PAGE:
Shelley SmithBlog

As you plan for re-entry…

If you lived through the trauma of 9-11, you know that the way we do some things – such as travel – changed forever. The reality of doing business post-COVID-19 will be no different, and its reach will be far more impactful.

 

Unlike the sudden shutdown, reopening may happen gradually and with various caveats, such as wearing masks, moving work spaces further apart and checking employee temperatures at the beginning of the work day. Regardless of what government and health guidelines require or suggest, now is the time to prepare for doing business in the new world of coronavirus, which likely will be with us for many months – or perhaps years – to come.

 

As you plan for re-entry, evaluate your current practices during the shutdown and consider which are applicable when you re-open. Create workflows that consider the following questions:

Questions to ask

  1. What changes have the virus forced upon you?
  2. What processes are you doing differently? Which are working? Why? Which are not working? Why not?
  3. How is the virus and shutdown affecting each product or service? Are there special considerations for some and not others?
  4.  How are you communicating with employees? Is it the same? Different? Better? Worse?
  5. How are you keeping your team engaged and motivated?
  6. What is causing your and your team’s stress? How are you handling it?
  7. What innovations has your team developed during the crisis that could be implemented post-shutdown?
  8. How well have you – and team members – handled change? Have new “stars” emerged who showed greater leadership?
  9. Has remote working been a positive experience? Should you continue it at some level in the future
  10. Has providing flex-time hours been a positive experience? Should you continue it?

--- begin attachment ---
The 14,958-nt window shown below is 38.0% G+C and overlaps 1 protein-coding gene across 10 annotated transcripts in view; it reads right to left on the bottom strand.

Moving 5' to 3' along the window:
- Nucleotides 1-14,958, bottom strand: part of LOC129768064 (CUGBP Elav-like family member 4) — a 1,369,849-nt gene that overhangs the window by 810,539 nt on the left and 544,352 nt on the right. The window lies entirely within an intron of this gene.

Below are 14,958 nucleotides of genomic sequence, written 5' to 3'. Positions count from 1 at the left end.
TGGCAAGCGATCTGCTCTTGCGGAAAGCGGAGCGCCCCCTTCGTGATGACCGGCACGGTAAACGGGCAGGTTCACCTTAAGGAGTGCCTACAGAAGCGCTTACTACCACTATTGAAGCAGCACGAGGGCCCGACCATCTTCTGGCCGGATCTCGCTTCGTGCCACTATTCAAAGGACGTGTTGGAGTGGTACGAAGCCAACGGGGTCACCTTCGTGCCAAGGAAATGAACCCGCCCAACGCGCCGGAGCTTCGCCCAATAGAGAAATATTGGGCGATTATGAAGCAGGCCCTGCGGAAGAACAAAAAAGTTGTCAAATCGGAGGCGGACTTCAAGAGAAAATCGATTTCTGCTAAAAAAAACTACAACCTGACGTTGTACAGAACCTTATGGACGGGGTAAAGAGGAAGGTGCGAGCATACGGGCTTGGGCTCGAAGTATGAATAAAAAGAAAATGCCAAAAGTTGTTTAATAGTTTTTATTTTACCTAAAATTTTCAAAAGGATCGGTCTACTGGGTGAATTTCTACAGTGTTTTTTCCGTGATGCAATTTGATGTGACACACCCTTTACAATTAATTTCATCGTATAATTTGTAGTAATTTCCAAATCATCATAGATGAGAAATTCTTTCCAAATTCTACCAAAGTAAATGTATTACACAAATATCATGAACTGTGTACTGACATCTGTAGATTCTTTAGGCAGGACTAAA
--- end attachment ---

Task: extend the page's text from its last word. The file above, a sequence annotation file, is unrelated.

Working through these questions and developing new “rules” for each scenario will help you anticipate your business life in the future. Depending on the size and type of business, you may need to consider different procedures for each division, department or individual employees.

Once you have evaluated your situation and developed your plan for the various scenarios, you may want to consider reopening your business in phases on a priority basis. Here is one possible re-entry schedule:

Re-entry Phases

  • Phase One: Return employees onsite who aren’t able to effectively or efficiently work remotely because they don’t have all the necessary tools or need to be more closely managed.

 

  • Phase Two: Employees working well from home are returned onsite as needed and work on a flexible schedule.

 

  • Phase Three: Employees working extremely well at home can continue working remotely longer, or they may never need to come into the office daily.

 

While this unplanned shutdown has been painful and will require us to work differently, it is providing an opportunity to reassess business practices and make changes that will create a more positive company culture. With the right changes, your team can become more productive, and your business can become more profitable.